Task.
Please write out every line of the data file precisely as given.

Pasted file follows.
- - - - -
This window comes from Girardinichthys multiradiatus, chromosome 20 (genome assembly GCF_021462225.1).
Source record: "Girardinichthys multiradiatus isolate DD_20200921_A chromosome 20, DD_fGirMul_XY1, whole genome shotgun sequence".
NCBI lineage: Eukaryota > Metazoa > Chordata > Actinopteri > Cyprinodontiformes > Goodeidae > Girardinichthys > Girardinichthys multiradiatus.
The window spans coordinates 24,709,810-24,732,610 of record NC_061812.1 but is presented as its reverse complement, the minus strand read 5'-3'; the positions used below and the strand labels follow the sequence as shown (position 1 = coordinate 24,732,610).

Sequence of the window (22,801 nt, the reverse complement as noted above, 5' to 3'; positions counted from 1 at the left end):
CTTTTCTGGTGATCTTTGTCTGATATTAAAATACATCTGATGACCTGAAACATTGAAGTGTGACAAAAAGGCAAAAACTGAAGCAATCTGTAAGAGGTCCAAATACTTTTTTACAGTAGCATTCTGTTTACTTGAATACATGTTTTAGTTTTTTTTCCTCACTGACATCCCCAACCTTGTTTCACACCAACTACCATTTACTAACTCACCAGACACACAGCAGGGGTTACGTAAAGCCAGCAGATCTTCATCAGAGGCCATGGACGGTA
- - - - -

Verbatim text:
This window comes from Girardinichthys multiradiatus, chromosome 20 (genome assembly GCF_021462225.1).
Source record: "Girardinichthys multiradiatus isolate DD_20200921_A chromosome 20, DD_fGirMul_XY1, whole genome shotgun sequence".
NCBI lineage: Eukaryota > Metazoa > Chordata > Actinopteri > Cyprinodontiformes > Goodeidae > Girardinichthys > Girardinichthys multiradiatus.
The window spans coordinates 24,709,810-24,732,610 of record NC_061812.1 but is presented as its reverse complement, the minus strand read 5'-3'; the positions used below and the strand labels follow the sequence as shown (position 1 = coordinate 24,732,610).

Sequence of the window (22,801 nt, the reverse complement as noted above, 5' to 3'; positions counted from 1 at the left end):
CTTTTCTGGTGATCTTTGTCTGATATTAAAATACATCTGATGACCTGAAACATTGAAGTGTGACAAAAAGGCAAAAACTGAAGCAATCTGTAAGAGGTCCAAATACTTTTTTACAGTAGCATTCTGTTTACTTGAATACATGTTTTAGTTTTTTTTCCTCACTGACATCCCCAACCTTGTTTCACACCAACTACCATTTACTAACTCACCAGACACACAGCAGGGGTTACGTAAAGCCAGCAGATCTTCATCAGAGGCCATGGACGGTA